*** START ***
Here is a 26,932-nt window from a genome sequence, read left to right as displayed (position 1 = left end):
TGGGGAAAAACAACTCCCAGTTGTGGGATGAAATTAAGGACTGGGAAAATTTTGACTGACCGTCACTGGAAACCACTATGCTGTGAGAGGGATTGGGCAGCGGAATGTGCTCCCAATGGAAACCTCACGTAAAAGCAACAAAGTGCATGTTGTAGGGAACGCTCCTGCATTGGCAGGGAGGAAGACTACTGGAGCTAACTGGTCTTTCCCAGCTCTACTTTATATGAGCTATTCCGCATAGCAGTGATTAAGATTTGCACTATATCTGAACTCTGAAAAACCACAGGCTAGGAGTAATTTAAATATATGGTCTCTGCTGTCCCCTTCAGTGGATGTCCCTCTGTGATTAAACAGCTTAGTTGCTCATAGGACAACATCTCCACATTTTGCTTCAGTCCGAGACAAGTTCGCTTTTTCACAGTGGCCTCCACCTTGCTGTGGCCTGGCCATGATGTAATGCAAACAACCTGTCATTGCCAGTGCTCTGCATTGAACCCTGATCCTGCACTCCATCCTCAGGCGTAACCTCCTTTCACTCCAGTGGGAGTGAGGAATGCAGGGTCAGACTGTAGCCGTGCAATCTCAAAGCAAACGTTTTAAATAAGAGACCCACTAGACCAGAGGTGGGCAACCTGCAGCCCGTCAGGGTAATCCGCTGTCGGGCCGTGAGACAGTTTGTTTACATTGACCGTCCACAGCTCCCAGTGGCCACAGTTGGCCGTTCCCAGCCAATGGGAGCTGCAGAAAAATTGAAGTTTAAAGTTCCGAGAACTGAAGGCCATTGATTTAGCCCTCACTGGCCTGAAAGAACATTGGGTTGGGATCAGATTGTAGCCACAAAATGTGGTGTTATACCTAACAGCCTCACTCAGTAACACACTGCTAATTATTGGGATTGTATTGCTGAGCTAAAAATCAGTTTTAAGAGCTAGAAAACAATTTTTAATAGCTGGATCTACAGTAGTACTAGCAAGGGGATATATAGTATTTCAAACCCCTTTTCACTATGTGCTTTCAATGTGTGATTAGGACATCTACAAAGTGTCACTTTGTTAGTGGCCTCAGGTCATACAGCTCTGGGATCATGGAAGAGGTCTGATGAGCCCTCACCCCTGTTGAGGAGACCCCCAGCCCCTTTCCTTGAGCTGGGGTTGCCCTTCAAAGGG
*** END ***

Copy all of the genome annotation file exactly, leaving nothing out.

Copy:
Here is a 26,932-nt window from a genome sequence, read left to right as displayed (position 1 = left end):
TGGGGAAAAACAACTCCCAGTTGTGGGATGAAATTAAGGACTGGGAAAATTTTGACTGACCGTCACTGGAAACCACTATGCTGTGAGAGGGATTGGGCAGCGGAATGTGCTCCCAATGGAAACCTCACGTAAAAGCAACAAAGTGCATGTTGTAGGGAACGCTCCTGCATTGGCAGGGAGGAAGACTACTGGAGCTAACTGGTCTTTCCCAGCTCTACTTTATATGAGCTATTCCGCATAGCAGTGATTAAGATTTGCACTATATCTGAACTCTGAAAAACCACAGGCTAGGAGTAATTTAAATATATGGTCTCTGCTGTCCCCTTCAGTGGATGTCCCTCTGTGATTAAACAGCTTAGTTGCTCATAGGACAACATCTCCACATTTTGCTTCAGTCCGAGACAAGTTCGCTTTTTCACAGTGGCCTCCACCTTGCTGTGGCCTGGCCATGATGTAATGCAAACAACCTGTCATTGCCAGTGCTCTGCATTGAACCCTGATCCTGCACTCCATCCTCAGGCGTAACCTCCTTTCACTCCAGTGGGAGTGAGGAATGCAGGGTCAGACTGTAGCCGTGCAATCTCAAAGCAAACGTTTTAAATAAGAGACCCACTAGACCAGAGGTGGGCAACCTGCAGCCCGTCAGGGTAATCCGCTGTCGGGCCGTGAGACAGTTTGTTTACATTGACCGTCCACAGCTCCCAGTGGCCACAGTTGGCCGTTCCCAGCCAATGGGAGCTGCAGAAAAATTGAAGTTTAAAGTTCCGAGAACTGAAGGCCATTGATTTAGCCCTCACTGGCCTGAAAGAACATTGGGTTGGGATCAGATTGTAGCCACAAAATGTGGTGTTATACCTAACAGCCTCACTCAGTAACACACTGCTAATTATTGGGATTGTATTGCTGAGCTAAAAATCAGTTTTAAGAGCTAGAAAACAATTTTTAATAGCTGGATCTACAGTAGTACTAGCAAGGGGATATATAGTATTTCAAACCCCTTTTCACTATGTGCTTTCAATGTGTGATTAGGACATCTACAAAGTGTCACTTTGTTAGTGGCCTCAGGTCATACAGCTCTGGGATCATGGAAGAGGTCTGATGAGCCCTCACCCCTGTTGAGGAGACCCCCAGCCCCTTTCCTTGAGCTGGGGTTGCCCTTCAAAGGG